Eagleswings' struggles with a rye starter and the current interest in Jewish sour rye and corn bread have prompted me to re-post my response regarding the care and feeding of rye sour. After making sour rye breads last weekend, I took some photos of my rye sour refreshment which might be helpful to those undertaking rye bread baking for the first time.
The photos that follow illustrate the progression of each stage's ripening. The volume of the sour is, of course, increased with each stage.
DMSnyder's adaptation of Greenstein's Rye Sour:
I started baking bread again after a lapse of ... lets just say "decades" ... because I could not get good rye bread in my area. So, the first new bread book I bought was George Greenstein's "Secrets of a Jewish Baker." I do wish his formulas used weights rather than volumes of ingredients, but his rye breads are, indeed, "the real thing." In fact, they are better than any I have had from bakeries. (Yeah, I know. I'm in California.)
Rye Bread of Harry Germany
My thanks, as always, to Harry. Harry says this is going to be easy so since Country Boy loves easy; it sounds like a great recipe for me. However, I have 3 questions on the recipe that I have pasted below:
The 3 questions:
1-When Harry says: type 1150 rye flour => "medium" rye flour (though I use whole-meal rye successfully. Just make sure that it's milled fine) I am a bit confused. Should I sift the whole grain rye?
This is a top rye-wheat bread, easy to make (after a recipe of Elkecarola at www.chefkoch.de)
The trick with this fantastic bread is, that it has a sourdough (SD) made from wholemeal. So the SD is a soaker as well, which binds a lot of liquid and thus makes the bread juicy.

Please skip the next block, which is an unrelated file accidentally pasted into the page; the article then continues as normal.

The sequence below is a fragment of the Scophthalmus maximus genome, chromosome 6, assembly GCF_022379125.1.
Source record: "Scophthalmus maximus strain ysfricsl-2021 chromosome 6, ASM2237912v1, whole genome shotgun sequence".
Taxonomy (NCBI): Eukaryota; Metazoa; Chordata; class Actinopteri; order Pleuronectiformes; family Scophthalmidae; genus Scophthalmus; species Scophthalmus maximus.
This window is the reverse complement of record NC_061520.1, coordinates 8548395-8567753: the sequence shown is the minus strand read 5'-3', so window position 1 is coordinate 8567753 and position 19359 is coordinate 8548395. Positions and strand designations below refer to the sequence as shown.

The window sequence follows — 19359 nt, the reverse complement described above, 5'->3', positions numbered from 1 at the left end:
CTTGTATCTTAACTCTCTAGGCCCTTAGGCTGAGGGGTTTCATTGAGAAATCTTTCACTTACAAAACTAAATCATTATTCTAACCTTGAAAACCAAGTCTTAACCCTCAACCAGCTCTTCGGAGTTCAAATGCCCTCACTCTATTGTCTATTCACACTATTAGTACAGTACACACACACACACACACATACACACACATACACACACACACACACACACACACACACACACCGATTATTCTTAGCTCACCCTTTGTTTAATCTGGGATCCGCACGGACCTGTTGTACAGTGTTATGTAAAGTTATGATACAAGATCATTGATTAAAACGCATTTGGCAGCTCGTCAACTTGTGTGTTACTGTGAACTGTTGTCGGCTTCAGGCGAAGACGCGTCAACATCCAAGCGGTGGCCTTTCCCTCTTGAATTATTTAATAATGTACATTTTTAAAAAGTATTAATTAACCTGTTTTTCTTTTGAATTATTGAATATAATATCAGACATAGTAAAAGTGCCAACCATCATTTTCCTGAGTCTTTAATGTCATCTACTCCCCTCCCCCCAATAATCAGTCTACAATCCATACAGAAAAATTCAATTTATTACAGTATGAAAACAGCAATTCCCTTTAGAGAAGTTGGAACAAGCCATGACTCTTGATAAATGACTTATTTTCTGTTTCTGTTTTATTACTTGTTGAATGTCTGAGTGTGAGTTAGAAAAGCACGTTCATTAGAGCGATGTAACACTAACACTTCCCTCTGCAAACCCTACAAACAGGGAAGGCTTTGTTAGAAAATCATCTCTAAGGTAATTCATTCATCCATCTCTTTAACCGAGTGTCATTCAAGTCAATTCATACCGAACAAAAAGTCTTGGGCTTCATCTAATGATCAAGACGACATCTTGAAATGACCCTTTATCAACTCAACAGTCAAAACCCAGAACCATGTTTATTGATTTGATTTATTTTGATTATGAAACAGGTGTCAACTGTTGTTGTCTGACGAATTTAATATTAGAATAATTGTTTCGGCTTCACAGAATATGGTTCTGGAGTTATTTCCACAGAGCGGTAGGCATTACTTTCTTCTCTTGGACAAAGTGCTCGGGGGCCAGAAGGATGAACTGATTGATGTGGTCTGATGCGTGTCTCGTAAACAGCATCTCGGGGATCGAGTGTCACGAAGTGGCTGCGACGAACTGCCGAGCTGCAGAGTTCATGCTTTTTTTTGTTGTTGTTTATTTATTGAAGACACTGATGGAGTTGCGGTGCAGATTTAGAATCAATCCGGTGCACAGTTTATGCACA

rye-wheat bread 2 loaves of ca 850 g each; hydration 73%
I'm a newbie from Germany. New to this forum and not very well doing with English.
With baking bread I am not new.
My favorite breads are wholemeal rye-wheat breads or rye breads made with sourdough. Sometimes just a little yeast added. Also rye-wheat breads with whole seeds and grains.
Real rustic breads.
And also wheat breads with a poolish made of a tiny bit of yeast.
I am not perfect with baking bread, and so I hope to learn a lot here.
There was a time when I thought sourdough was this intimidating, terrifying, impossible thing that required constant work and dedication.
Today I use almost zero commercial yeast. I've found that I can ignore my starter for a lot longer than I had thought. The night before I want to use it I give it a good feeding and in the morning it's ready to be fed again or used right away. I'll usually feed it again to get a nice sour tang.
Yesterday, I made the Polish Cottage Rye from Daniel Leader's "Local Breads." Today, I made the Silesian Dark Rye from the same book.